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Kevin Ayers - Joy of a Toy CD (album) cover

JOY OF A TOY

Kevin Ayers

 

Canterbury Scene

3.61 | 71 ratings

From Progarchives.com, the ultimate progressive rock music website

UMUR
Special Collaborator
Honorary Collaborator
3 stars Joy of a Toy is the debut solo album from former bassist/ vocalist in Canterbury legends The Soft Machine Kevin Ayers. Kevin Ayers lazy life style with long breaks from the pulsating life in Britain spend on Ibiza is known to most prog heads as is his love for red vine and the sweet life. His outlook on life apparently didn´t fit into The Soft Machine´s busy work schedule and he left for a solo career where he could be the boss of his own life. Joy of a Toy is considered a Canterbury classic by many people and is highly rated at the moment here on Prog Archives.

The music is unmistakably Canterbury with the great english humour and the light pop/rock music. There are not many jazz influences here though and the music is generally very simple. So no long instrumental jamming parts. There are a few solos on Joy of a Toy like in the end of Stop This Train (Again Doing it) but the instrumental parts are not very long which means that what we have here are mostly simple pop/ rock songs that to most prog heads will seem a bit too simple. There are some really good songs on Joy of a Toy and I will mention Town Feeling and Song for Insane Times as some of my favorites. Most songs are good though maybe except for the foolish sounding Oleh Oleh Bandu Bandong which is just a horror.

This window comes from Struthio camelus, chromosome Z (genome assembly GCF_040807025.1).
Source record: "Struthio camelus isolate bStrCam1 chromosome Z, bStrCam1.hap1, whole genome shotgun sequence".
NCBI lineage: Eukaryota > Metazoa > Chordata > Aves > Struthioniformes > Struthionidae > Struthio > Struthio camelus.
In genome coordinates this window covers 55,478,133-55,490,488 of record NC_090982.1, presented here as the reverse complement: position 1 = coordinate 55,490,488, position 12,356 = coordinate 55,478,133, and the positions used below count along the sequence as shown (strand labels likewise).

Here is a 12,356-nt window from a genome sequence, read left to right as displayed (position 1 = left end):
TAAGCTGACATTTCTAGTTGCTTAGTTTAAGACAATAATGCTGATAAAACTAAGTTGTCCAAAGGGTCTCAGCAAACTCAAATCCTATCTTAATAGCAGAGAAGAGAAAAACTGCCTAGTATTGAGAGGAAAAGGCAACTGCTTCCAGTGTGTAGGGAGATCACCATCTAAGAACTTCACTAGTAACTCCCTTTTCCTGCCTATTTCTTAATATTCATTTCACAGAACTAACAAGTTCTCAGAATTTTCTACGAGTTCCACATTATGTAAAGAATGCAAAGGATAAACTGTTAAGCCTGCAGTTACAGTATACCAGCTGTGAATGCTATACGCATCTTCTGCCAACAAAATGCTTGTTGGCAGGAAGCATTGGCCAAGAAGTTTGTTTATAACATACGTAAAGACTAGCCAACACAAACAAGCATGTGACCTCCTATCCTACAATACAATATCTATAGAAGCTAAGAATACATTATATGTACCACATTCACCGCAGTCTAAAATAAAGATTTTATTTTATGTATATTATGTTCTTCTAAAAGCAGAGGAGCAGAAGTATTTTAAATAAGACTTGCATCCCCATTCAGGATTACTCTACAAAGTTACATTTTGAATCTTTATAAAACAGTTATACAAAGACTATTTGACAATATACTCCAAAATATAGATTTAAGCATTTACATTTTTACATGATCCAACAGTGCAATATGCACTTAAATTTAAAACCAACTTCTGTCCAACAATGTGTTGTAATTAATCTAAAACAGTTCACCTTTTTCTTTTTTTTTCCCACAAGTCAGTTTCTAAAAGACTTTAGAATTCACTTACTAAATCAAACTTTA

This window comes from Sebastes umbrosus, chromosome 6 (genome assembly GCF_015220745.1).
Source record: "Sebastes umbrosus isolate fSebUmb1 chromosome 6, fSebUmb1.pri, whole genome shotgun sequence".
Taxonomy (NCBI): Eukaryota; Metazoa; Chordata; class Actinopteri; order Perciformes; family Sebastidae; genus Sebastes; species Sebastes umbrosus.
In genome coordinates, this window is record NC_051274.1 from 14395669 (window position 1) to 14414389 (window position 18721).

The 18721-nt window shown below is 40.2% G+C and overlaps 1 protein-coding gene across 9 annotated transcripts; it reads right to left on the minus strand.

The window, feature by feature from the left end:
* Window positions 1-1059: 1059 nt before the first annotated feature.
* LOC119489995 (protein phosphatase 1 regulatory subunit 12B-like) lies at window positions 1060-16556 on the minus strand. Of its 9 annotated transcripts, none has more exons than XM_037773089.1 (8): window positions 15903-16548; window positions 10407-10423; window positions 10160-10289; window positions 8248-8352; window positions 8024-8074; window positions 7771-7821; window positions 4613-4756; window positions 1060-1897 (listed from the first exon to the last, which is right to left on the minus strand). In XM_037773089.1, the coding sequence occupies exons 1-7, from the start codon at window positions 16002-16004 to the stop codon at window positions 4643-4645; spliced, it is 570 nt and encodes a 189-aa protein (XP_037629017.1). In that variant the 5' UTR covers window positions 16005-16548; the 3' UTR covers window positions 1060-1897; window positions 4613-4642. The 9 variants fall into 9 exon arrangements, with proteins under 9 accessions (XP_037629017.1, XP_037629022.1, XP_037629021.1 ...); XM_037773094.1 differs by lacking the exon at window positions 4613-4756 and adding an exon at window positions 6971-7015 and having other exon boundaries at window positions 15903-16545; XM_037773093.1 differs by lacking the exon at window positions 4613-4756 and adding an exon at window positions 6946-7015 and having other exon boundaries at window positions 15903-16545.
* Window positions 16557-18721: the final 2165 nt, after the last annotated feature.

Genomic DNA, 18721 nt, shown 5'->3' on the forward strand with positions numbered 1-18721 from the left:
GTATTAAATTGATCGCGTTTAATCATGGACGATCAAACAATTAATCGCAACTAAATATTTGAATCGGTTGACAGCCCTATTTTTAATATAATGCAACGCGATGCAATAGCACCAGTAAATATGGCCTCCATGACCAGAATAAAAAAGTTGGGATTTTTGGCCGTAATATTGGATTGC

Kevin Ayers is helped by his old Soft Machine collegue Robert Wyatt on drums, and David Bedford on piona and keyboards. Old Soft Machine collegue Mike Ratledge provides an organ solo in Song for Insane Times and Kevin Ayers replacement in Soft Machine Hugh Hopper plays the bass in that song. There are also some cello and Oboe playing on the album which adds to the diversity.

The production is pretty good if you remember that this album is from 1969.

Joy of a Toy is a good Canterbury album but nothing more IMO. I´ll rate this album 3 stars and I´m not sure why other people would hold this in such high regard as there are many much better Canterbury albums out there that I would listen to before this one.

UMUR | 3/5 |

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